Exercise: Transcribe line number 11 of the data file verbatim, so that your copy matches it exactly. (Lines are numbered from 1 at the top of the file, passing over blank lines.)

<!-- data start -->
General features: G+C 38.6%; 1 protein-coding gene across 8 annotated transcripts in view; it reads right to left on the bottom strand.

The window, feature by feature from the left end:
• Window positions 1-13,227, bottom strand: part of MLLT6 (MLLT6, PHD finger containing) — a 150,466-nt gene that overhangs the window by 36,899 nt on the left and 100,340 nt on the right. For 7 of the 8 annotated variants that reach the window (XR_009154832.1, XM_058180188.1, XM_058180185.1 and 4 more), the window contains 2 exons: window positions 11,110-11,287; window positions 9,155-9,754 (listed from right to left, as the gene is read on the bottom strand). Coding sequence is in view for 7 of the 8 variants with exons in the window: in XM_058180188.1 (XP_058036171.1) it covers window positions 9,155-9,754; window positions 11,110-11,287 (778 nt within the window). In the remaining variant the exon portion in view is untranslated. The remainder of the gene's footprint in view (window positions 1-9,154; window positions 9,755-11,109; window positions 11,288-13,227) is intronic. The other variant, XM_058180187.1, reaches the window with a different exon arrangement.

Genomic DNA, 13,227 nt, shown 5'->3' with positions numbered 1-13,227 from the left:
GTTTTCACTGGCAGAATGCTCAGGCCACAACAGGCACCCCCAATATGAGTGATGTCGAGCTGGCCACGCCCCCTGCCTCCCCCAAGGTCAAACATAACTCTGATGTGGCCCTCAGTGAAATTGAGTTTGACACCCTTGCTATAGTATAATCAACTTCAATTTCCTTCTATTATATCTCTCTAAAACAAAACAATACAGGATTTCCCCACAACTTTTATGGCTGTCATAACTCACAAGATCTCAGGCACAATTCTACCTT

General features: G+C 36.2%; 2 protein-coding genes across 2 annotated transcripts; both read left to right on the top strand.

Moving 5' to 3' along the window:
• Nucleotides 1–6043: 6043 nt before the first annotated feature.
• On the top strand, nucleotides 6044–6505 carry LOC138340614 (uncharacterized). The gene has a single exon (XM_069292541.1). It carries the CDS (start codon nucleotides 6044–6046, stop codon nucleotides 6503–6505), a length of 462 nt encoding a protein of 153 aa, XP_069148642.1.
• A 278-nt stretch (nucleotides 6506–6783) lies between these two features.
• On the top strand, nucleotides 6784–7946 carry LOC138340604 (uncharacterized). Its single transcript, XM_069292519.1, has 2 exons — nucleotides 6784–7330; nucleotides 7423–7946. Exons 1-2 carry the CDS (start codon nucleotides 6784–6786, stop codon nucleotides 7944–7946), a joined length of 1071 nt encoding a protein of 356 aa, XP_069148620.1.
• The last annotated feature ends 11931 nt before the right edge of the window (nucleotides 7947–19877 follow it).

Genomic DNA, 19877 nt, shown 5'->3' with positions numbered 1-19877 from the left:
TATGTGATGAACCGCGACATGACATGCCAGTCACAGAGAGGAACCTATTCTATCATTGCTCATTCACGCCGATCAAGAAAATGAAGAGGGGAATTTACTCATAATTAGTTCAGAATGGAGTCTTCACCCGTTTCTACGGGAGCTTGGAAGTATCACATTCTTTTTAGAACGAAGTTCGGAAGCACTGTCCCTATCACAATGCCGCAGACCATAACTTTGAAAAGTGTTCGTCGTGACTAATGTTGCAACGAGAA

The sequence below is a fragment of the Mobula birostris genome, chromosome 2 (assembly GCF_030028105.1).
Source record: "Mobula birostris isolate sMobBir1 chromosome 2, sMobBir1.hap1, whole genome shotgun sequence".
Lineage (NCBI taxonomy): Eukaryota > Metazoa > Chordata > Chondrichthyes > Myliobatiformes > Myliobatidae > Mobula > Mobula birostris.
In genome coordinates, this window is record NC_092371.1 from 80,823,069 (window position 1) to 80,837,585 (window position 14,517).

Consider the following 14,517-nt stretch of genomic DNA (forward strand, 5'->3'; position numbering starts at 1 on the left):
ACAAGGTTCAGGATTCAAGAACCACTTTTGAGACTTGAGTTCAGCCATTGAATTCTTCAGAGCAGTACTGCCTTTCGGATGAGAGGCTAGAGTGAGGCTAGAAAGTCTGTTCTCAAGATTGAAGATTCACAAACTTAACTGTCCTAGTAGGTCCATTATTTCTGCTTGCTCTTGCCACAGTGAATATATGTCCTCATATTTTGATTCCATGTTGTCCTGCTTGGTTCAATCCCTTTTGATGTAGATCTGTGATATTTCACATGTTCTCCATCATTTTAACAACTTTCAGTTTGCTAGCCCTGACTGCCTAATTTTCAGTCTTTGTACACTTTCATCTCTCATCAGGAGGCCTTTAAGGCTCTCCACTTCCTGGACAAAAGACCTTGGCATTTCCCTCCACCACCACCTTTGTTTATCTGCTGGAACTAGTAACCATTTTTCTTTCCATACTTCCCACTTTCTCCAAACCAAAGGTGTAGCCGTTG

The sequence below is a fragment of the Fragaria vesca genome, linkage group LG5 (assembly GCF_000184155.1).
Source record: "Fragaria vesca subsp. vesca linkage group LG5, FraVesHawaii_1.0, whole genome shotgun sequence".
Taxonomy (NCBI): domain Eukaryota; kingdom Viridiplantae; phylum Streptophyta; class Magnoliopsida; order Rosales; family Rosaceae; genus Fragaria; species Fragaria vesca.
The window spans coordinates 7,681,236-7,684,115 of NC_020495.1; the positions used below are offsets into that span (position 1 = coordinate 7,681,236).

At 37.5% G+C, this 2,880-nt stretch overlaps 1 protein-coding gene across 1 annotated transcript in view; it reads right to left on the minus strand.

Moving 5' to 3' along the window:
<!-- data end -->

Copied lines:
• On the top strand, nucleotides 6784–7946 carry LOC138340604 (uncharacterized). Its single transcript, XM_069292519.1, has 2 exons — nucleotides 6784–7330; nucleotides 7423–7946. Exons 1-2 carry the CDS (start codon nucleotides 6784–6786, stop codon nucleotides 7944–7946), a joined length of 1071 nt encoding a protein of 356 aa, XP_069148620.1.